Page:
Stressed out? Deepen your relationship with Jesus with practical methods of prayer.
Every year since 2007, the American Psychological Association has surveyed the country’s anxiety. This year broke the record. Americans are seeking remedies. More and more, people are turning toward the Buddhist concept of mindfulness, New Age meditations, and other practices. However, the Catholic Church’s 2,000-year-old tradition is rich and offers its own ways to address stress and anxiety. Its remedy involves more than tradition. It boils down to applying the teachings of and believing in a person who is also God: Jesus Christ.
That may not sound like a satisfactory answer to someone who just wants peace and quiet. After all, yoga has health benefits, too, and you get to listen to the waves flooding through your ear buds while stretching your sore and aching muscles.
However, the best way to create and maintain inner peace in the chaotic world in which we live is to deepen your relationship with the Prince of Peace.
Meditation and contemplative prayer are two ways to seek the freedom that comes from a deeper connection with our Lord. While those methods are not just for monastics, they have certainly fine-tuned them and provided direction so that even in the hustle and bustle of today’s world, those with little free time can work toward a deeper connection. Examples follow.
Catholics know a lot of vocal prayers, such as the Our Father and blessings before meals. However, mental prayer is different. It’s a spontaneous conversation with God—quite literally a dialogue. One of the greatest advocates for this form of prayer was St. Alphonsus Liguori, who taught his method in his book, The Mysteries of the Faith.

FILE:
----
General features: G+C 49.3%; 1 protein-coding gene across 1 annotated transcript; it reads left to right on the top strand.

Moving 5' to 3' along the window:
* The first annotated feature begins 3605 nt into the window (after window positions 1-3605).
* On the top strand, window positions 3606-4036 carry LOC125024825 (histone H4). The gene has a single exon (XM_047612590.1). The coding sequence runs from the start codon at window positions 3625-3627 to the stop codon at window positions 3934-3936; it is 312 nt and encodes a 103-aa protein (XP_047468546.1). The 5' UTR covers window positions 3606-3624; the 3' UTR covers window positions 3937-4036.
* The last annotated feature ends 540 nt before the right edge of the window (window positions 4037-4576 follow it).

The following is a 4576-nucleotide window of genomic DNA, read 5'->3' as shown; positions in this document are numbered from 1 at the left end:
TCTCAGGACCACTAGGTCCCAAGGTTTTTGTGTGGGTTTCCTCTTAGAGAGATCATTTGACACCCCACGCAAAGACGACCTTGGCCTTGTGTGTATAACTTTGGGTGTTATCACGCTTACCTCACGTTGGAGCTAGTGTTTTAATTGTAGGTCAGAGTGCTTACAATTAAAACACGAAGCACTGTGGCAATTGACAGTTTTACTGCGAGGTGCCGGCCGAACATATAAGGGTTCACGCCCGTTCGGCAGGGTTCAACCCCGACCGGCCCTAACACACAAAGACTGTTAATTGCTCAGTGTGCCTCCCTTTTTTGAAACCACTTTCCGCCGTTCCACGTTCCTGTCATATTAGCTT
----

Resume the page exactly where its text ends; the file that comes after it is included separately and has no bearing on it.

How to Do It
Begin with an act of faith and humility. Saint Alphonsus suggests the prayer:
My God, I believe that You are here present, and I adore You with all my heart. I deserve at this moment to be burning in hell for my sins. O my God, I am sorry for having offended You; pardon me. Eternal Father, grant me light in this meditation, that I may profit by it. Amen.
Although you may notice that this opening is rather formulaic, it helps to place ourselves in the right frame of mind before continuing.
A Hail Mary and a Glory Be in honor of St. Joseph, your guardian angel, and your patron saint may also be said. Then, do some spiritual reading from the Psalms, the New Testament, or another edifying Catholic source. Stop after a bit and consider what you have learned.
Then, St. Alphonsus recommends the following prayer:
O Lord! [do with me] as You please; help me to know all that you require of me: I wish to please you in all things. Amen.
Talk to God about what you learned and ask him to help you apply this in the future. Pray an Our Father and a Hail Mary, particularly for the souls in purgatory. Finally, resolve to apply what you learned.